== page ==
Lessons Of Beijing’s Floods

Photo taken on July 22, 2012 shows the waterlogged Nangangwa section of the Beijing-Hong Kong-Macao expressway in Fengtai District of Beijing, capital of China. The heaviest rain in six decades in the Chinese capital has left 10 people dead, Beijing authorities said Sunday. (Xinhua/Zheng Yong)
The flooding that hit Beijing a week ago (above) was a freak. The rains that caused it were the heaviest in 60 years. Severe weather, certainly, but not beyond the bounds of what a national capital should be prepared to deal with. And certainly not with as heavy a loss of life, 77 dead. It has revealed weaknesses in urban planning, construction, infrastructure and emergency management. “We must seriously reflect on these lessons and always bear them in mind,” Guo Jinlong, Party boss in the city, says. Quite.

Urban flooding is a worsening problem in China (and elsewhere) as global warming, urbanization and industrialization pose a growing triple threat to cities’ natural defences, especially those of cities in developing economies. But beyond the human costs are the economic disruption as transportation, communications networks and electricity supplies, the arteries of modern cities, are put at risk of seizing up. Authorities’s preliminary estimate of the economic cost of the recent floods in Beijing is 2.26 billion yuan ($360 million).

Over the past 30 years, floods have been getting bigger and more frequent around the world but no region has been more affected than the Asia-Pacific and no country in the region more than China. (A list of Asia’s worst floods since 2000 is here.) More than 100 million Chinese have moved from inland areas to flood-prone coastal cities in the past quarter of a century. Yet China has only recently started to shift its emphasis from reacting to urban flooding to preventing it, and, as it happens, at about the same stage in its development as Japan started to do three decades ago. Taiwan and South Korea have also since followed suit.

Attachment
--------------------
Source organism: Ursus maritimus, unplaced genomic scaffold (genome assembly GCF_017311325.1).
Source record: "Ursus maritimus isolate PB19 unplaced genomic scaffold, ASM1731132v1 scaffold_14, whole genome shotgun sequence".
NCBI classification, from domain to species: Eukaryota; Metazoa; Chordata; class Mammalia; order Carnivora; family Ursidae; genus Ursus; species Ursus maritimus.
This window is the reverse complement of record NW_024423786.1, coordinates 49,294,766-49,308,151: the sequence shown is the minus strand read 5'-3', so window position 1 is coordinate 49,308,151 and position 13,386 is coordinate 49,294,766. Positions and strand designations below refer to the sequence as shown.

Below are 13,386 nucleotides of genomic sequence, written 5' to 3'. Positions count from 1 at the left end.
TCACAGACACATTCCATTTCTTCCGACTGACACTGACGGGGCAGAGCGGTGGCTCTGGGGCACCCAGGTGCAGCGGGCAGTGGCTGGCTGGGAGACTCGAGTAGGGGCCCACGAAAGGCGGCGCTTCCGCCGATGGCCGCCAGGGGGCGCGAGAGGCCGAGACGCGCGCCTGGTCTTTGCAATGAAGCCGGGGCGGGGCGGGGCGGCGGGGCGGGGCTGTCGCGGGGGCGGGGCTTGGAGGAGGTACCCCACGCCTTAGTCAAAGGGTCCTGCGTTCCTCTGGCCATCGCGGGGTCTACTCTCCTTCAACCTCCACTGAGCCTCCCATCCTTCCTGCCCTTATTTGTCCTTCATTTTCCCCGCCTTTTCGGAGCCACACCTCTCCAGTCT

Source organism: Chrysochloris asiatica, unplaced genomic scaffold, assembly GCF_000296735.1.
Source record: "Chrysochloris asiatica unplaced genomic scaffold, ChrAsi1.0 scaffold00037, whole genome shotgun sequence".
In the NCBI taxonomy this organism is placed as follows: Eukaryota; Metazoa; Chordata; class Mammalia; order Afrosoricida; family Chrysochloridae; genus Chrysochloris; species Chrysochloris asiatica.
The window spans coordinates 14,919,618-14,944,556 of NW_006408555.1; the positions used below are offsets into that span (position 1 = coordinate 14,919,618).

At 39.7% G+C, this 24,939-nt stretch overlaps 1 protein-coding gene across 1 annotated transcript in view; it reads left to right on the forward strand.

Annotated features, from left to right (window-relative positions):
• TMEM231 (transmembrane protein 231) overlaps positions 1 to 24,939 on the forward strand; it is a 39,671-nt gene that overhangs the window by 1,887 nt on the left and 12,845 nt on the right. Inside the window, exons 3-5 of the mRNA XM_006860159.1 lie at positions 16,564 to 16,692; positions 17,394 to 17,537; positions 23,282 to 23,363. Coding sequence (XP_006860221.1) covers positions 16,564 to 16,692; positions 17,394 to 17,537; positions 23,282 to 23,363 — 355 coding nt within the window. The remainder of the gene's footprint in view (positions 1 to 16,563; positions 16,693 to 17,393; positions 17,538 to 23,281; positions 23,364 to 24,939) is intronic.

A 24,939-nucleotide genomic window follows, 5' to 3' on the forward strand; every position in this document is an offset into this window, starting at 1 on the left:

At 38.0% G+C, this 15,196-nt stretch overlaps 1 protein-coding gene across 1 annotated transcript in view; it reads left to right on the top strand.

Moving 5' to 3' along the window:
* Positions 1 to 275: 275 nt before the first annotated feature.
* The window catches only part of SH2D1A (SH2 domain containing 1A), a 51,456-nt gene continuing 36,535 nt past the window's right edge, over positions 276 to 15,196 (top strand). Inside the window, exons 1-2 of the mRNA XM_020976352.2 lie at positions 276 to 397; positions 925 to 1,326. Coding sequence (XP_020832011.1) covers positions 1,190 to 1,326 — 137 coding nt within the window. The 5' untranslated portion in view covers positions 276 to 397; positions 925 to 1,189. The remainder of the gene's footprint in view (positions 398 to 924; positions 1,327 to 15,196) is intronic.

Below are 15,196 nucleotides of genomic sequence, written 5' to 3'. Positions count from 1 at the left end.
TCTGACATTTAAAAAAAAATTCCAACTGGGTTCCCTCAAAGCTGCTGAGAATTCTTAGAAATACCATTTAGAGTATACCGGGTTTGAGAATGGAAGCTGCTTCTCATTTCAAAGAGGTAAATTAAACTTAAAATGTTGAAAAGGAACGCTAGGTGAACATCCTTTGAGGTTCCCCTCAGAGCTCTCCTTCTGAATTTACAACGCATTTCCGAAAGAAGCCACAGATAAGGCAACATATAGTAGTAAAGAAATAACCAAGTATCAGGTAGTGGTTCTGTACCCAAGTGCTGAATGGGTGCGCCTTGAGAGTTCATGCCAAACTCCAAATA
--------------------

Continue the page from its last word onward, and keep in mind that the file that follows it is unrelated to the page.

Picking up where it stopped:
Floods in cities are both more costly and difficult to manage than those in the countryside. Building adequate main sewers and storm water drains to manage urban rainwater is straightforward enough in greenfield developments. The difficulties lie with older built-up areas. There sewers and storm drains are often old and inadequate, run-offs from hard surfaces absent, ground storage for rainwater scarce and ancient streams that could carry rainwater to rivers and ponds that could help it find its way to acquirers below, filled in. An irony of the Beijing floods is that the aquifer below the city is drier than ever. Redressing these problems are huge engineering tasks that cities cannot complete overnight. But starts have to be made. Beyond that are longer-term policy issues of not allowing development in flood-prone areas, giving local districts within cities the information to make their own local anti-flooding preparations, and making cities greener so they are less encouraging to extreme weather.